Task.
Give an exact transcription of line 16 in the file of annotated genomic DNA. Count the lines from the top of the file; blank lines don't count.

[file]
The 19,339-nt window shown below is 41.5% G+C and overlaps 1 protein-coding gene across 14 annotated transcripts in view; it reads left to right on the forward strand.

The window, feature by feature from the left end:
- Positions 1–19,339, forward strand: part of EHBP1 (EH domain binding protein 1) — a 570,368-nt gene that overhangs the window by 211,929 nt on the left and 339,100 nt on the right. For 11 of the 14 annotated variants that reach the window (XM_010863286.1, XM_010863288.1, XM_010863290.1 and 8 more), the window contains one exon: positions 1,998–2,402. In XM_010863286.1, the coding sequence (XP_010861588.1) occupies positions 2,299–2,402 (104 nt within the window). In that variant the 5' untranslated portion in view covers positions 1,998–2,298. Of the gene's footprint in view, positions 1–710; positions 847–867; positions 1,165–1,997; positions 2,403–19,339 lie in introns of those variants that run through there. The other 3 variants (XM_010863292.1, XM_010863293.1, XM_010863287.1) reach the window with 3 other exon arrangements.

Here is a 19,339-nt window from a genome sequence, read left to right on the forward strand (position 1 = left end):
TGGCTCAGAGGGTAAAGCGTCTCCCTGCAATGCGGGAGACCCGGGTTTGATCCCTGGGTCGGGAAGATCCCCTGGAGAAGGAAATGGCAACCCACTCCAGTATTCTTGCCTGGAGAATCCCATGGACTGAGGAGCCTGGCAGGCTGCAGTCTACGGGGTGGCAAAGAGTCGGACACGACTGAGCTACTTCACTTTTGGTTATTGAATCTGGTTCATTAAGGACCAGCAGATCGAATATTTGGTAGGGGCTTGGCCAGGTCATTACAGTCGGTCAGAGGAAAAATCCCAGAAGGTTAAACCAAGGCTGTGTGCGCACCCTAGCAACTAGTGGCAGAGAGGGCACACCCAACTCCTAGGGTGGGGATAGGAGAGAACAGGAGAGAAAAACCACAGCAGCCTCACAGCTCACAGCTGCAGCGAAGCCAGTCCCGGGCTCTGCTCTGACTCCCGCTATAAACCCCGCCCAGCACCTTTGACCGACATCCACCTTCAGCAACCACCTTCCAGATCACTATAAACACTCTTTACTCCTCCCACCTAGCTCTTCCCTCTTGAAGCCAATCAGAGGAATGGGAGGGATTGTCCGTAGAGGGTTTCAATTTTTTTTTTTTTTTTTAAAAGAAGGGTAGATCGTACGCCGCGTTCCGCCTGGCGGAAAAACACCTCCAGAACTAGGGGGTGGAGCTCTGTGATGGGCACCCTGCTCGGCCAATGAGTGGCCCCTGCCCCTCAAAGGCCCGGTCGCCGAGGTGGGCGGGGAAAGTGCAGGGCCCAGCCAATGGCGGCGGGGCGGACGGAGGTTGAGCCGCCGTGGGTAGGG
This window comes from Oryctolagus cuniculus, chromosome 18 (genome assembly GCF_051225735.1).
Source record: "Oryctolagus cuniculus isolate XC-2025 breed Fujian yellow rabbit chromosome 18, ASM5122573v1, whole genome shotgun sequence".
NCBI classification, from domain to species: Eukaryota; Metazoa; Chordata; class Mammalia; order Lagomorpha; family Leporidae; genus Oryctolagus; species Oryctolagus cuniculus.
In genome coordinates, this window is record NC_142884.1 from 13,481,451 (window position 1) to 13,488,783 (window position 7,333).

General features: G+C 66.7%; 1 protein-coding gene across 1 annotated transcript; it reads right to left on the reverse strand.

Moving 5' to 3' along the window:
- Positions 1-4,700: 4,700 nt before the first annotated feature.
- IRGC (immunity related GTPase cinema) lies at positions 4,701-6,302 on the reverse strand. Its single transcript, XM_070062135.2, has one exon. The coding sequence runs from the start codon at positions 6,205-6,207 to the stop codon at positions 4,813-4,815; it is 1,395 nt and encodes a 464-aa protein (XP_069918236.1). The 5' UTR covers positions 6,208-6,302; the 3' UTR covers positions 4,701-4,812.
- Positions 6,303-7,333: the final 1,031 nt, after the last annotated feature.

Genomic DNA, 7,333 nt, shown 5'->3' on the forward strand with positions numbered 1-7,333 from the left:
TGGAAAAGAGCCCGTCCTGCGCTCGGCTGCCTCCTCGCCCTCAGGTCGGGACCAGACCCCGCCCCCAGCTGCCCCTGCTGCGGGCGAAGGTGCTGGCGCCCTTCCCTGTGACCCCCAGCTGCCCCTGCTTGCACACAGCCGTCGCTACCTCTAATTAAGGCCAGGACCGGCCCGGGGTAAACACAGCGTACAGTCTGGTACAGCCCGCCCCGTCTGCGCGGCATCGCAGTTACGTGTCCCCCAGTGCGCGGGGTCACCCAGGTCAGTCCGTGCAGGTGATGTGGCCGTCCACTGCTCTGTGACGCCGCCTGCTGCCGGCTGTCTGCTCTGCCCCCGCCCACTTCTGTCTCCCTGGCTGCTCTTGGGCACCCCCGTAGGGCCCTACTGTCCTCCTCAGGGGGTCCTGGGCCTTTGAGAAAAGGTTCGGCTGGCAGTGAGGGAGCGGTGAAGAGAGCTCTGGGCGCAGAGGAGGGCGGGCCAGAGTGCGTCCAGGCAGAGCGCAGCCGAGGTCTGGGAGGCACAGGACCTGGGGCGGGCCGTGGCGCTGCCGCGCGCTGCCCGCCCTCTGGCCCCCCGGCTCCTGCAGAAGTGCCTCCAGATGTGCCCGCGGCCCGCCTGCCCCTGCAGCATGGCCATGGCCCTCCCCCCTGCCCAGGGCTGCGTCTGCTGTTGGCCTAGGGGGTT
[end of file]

TGGAAAAGAGCCCGTCCTGCGCTCGGCTGCCTCCTCGCCCTCAGGTCGGGACCAGACCCCGCCCCCAGCTGCCCCTGCTGCGGGCGAAGGTGCTGGCGCCCTTCCCTGTGACCCCCAGCTGCCCCTGCTTGCACACAGCCGTCGCTACCTCTAATTAAGGCCAGGACCGGCCCGGGGTAAACACAGCGTACAGTCTGGTACAGCCCGCCCCGTCTGCGCGGCATCGCAGTTACGTGTCCCCCAGTGCGCGGGGTCACCCAGGTCAGTCCGTGCAGGTGATGTGGCCGTCCACTGCTCTGTGACGCCGCCTGCTGCCGGCTGTCTGCTCTGCCCCCGCCCACTTCTGTCTCCCTGGCTGCTCTTGGGCACCCCCGTAGGGCCCTACTGTCCTCCTCAGGGGGTCCTGGGCCTTTGAGAAAAGGTTCGGCTGGCAGTGAGGGAGCGGTGAAGAGAGCTCTGGGCGCAGAGGAGGGCGGGCCAGAGTGCGTCCAGGCAGAGCGCAGCCGAGGTCTGGGAGGCACAGGACCTGGGGCGGGCCGTGGCGCTGCCGCGCGCTGCCCGCCCTCTGGCCCCCCGGCTCCTGCAGAAGTGCCTCCAGATGTGCCCGCGGCCCGCCTGCCCCTGCAGCATGGCCATGGCCCTCCCCCCTGCCCAGGGCTGCGTCTGCTGTTGGCCTAGGGGGTT